Modern Warfare, Black Ops and Ghosts all take themselves incredibly seriously. They present stories that range from infantile to outright offensive as The Most Significant Texts Of Our Time, with cavernously empty characters booming their leaden clichés as if each word is life-changing, while shit falls down all around them. Pathos is gone, entirely replaced by bathos, trite platitudes exchanged with faux gravitas under the moody green lighting of a high-tech radar screen. Nothing-men with a deranged belief in their own significance, explaining to each other just how IMPORTANT the situation is, and how little time there is to lose. With a meticulously animated frown on their ghoulish console-face.
Rather than taking their stories seriously, these are games that instead only tell you that they’re being serious, over and over, in the hope that you’ll eventually believe it. They’re fatuous experiences, delivered po-faced, by a mentality that believes only shouting provides emotional emphasis. And they need not at all.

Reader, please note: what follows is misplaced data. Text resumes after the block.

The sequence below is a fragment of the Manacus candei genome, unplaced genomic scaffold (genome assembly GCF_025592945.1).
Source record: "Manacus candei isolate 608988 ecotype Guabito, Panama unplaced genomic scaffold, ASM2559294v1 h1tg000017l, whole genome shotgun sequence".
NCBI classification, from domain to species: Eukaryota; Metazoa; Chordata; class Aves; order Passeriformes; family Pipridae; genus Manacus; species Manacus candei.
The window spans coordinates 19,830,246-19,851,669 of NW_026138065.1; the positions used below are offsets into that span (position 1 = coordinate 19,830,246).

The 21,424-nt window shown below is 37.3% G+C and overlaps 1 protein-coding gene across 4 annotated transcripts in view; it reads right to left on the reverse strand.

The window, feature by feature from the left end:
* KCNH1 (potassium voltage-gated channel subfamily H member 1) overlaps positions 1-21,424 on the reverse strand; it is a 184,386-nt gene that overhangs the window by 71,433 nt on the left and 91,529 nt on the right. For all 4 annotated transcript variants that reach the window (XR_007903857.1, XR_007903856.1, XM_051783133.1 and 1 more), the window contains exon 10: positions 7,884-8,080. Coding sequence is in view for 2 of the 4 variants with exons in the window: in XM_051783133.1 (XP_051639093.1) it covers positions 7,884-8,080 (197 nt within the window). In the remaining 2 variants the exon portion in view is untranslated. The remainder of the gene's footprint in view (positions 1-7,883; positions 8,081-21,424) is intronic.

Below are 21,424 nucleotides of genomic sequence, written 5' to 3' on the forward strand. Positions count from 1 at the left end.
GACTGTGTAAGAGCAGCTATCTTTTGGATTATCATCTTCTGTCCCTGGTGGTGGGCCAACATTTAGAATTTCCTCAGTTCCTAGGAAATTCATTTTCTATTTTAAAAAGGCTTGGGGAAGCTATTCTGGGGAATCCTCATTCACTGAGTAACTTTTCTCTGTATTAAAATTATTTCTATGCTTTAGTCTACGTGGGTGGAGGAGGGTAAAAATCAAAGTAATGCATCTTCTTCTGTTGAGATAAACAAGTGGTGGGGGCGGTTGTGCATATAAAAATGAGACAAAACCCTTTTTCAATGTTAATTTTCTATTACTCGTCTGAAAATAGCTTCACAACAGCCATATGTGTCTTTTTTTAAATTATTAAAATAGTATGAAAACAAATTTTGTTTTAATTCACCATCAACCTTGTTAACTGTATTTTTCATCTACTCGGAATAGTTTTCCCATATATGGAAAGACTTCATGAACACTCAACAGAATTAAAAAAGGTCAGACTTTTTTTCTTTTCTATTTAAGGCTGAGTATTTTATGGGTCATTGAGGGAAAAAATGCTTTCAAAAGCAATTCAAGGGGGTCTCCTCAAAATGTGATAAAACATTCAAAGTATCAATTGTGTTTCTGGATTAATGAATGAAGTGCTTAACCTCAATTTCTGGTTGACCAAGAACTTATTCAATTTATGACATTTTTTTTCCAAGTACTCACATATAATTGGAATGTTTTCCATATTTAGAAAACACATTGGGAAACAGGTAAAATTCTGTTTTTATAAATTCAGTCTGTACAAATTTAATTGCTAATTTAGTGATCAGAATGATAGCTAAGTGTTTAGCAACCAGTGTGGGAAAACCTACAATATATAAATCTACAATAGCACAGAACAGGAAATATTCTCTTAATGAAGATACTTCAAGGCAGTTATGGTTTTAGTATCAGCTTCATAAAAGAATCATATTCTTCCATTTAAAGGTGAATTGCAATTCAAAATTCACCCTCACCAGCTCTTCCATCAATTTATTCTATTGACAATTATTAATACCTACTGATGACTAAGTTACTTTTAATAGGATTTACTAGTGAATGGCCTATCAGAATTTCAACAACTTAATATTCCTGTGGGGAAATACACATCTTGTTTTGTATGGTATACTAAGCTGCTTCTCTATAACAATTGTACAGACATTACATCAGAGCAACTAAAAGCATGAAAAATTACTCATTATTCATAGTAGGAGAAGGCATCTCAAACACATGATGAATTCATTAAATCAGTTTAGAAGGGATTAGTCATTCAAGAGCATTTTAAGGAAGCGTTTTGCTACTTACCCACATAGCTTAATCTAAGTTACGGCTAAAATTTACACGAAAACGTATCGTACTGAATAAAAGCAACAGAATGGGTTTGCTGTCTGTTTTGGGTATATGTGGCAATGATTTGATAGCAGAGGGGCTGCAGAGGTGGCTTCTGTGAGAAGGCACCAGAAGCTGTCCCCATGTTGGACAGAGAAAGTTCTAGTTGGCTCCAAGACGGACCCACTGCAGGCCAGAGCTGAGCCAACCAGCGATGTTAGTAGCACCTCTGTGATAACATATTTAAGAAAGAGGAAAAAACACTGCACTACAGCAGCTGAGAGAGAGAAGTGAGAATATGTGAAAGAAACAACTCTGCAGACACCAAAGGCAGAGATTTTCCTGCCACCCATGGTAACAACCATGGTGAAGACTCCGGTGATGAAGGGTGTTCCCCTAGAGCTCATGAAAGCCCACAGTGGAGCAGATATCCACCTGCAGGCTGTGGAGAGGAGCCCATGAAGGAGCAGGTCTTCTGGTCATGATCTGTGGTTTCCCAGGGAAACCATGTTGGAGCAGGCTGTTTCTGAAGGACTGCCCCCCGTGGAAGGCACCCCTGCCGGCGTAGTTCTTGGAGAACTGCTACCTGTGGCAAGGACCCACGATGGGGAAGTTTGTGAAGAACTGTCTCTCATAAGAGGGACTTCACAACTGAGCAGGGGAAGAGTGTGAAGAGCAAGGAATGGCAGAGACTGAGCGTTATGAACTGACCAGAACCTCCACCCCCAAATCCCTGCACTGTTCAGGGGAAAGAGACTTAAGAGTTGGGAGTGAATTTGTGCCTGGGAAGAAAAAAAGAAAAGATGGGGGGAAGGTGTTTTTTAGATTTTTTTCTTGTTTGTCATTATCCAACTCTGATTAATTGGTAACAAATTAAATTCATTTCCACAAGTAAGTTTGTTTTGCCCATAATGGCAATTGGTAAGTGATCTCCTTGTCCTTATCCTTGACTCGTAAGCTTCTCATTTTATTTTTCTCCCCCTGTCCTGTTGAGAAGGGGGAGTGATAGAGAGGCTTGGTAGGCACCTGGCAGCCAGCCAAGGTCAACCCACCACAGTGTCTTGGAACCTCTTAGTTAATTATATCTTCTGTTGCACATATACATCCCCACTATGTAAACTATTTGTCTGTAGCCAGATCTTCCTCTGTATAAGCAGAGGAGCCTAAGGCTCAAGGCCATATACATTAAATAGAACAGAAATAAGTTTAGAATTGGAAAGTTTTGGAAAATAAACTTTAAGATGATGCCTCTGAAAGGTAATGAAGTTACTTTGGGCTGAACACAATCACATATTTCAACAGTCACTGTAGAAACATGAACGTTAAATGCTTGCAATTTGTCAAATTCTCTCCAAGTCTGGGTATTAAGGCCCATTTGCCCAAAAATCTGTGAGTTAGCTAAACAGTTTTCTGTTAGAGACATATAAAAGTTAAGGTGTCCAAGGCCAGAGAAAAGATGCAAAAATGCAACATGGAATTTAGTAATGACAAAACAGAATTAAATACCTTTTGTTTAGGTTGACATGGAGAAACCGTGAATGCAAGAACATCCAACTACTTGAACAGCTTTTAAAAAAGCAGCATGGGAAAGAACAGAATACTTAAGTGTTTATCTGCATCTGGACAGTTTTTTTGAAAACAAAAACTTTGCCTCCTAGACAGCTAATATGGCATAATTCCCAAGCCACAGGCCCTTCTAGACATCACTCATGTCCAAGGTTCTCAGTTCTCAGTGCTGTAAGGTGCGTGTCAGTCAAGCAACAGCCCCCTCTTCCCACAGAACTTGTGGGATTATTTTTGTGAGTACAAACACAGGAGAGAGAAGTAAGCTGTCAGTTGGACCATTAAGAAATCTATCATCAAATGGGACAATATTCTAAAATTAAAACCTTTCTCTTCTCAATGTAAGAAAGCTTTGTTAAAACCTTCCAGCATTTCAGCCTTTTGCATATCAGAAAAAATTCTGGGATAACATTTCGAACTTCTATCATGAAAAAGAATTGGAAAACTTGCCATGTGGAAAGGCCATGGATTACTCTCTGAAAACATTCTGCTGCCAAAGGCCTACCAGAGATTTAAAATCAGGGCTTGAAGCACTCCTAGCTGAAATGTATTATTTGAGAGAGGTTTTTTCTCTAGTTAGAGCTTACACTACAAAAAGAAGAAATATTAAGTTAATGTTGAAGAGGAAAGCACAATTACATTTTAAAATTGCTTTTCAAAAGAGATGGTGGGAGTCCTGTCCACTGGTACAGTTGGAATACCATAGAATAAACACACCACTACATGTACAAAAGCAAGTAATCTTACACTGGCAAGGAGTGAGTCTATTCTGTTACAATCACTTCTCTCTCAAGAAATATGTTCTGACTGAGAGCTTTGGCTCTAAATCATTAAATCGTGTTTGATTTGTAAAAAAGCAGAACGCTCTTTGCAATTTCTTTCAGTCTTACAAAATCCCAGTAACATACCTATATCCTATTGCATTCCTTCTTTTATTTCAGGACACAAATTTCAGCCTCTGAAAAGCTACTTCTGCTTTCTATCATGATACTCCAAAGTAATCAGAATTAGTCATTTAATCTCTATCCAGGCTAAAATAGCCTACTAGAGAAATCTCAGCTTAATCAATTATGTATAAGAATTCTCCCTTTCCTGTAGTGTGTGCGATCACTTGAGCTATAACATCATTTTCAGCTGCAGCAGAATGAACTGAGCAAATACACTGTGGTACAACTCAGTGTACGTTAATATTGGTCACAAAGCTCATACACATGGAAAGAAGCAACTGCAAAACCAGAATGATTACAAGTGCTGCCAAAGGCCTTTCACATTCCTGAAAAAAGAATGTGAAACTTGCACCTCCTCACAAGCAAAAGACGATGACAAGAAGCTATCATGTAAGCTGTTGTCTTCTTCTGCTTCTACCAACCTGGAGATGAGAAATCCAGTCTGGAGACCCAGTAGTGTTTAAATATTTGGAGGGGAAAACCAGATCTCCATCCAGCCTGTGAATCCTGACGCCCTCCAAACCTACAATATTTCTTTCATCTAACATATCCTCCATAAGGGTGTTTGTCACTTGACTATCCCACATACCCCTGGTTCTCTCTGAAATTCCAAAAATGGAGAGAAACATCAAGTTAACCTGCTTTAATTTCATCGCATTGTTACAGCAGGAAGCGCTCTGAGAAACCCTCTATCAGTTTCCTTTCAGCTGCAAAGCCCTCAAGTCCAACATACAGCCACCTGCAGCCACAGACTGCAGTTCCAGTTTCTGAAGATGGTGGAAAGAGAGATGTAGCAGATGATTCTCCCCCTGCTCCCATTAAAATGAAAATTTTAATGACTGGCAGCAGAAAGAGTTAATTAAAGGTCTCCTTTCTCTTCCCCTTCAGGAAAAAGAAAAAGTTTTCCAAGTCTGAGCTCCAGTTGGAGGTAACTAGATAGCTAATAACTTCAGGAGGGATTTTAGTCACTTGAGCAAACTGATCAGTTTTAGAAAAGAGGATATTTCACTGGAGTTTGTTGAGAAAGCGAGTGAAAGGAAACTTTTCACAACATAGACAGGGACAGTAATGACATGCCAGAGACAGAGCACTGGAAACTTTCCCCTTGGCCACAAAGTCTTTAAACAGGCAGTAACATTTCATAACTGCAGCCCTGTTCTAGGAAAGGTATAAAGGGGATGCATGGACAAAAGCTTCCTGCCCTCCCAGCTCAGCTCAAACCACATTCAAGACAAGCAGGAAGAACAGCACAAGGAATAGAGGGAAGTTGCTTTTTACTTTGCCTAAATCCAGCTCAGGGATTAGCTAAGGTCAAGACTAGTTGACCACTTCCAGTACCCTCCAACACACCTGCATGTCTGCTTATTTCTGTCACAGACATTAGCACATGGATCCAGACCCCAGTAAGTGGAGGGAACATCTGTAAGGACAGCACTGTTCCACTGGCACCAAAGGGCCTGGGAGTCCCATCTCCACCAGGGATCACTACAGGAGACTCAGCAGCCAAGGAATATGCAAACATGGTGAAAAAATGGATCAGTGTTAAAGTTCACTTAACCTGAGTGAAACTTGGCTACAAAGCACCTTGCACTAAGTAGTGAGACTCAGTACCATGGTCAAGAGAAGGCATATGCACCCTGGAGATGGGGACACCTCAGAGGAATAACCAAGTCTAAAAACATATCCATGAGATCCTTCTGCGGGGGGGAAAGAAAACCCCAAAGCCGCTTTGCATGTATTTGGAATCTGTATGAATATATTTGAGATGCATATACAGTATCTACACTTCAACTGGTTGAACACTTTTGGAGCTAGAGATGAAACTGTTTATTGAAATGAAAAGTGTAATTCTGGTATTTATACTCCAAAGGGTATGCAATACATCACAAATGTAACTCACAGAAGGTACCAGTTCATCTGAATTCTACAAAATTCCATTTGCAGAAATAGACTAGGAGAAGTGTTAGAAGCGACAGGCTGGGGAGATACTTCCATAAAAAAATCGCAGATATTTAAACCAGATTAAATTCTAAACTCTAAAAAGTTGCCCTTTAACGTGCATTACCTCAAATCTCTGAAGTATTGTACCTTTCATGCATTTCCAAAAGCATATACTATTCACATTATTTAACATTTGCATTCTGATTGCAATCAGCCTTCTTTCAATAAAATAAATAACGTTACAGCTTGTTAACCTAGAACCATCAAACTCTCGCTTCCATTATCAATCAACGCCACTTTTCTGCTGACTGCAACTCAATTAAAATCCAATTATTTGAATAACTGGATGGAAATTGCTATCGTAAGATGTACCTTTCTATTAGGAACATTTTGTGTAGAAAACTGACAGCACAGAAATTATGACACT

Here in the archives, we’re getting ready for the new school year and the start of a new football season!
This is from the 1962 Templar yearbook. Do you recognize #32? The caption reads:
“Disappointment is pictured on the face of Bill Cosby as he watches Temple get the usual ‘bad breaks.’”
From the Temple University Yearbook collection:
Keep forgetting how multitalented this dude is.
“It had something to do with paying attention and the ability to choose what I paid attention to, and to be aware of that choice, the fact that it’s a choice … I think that deep down I knew that there was more to my life and to myself than just the ordinary psychological impulses for pleasure and vanity that I let drive me. That there were depths to me that were not bullshit or childish but profound, and were not abstract but actually much realer than my clothes or self-image, and that blazed in an almost sacred way—I’m being serious; I’m not just trying to make it sound more dramatic than it was—and that these realest, most profound parts of me involved not drives or appetites but simple attention, awareness.”
– The Pale King, David Foster Wallace (via valerie2776)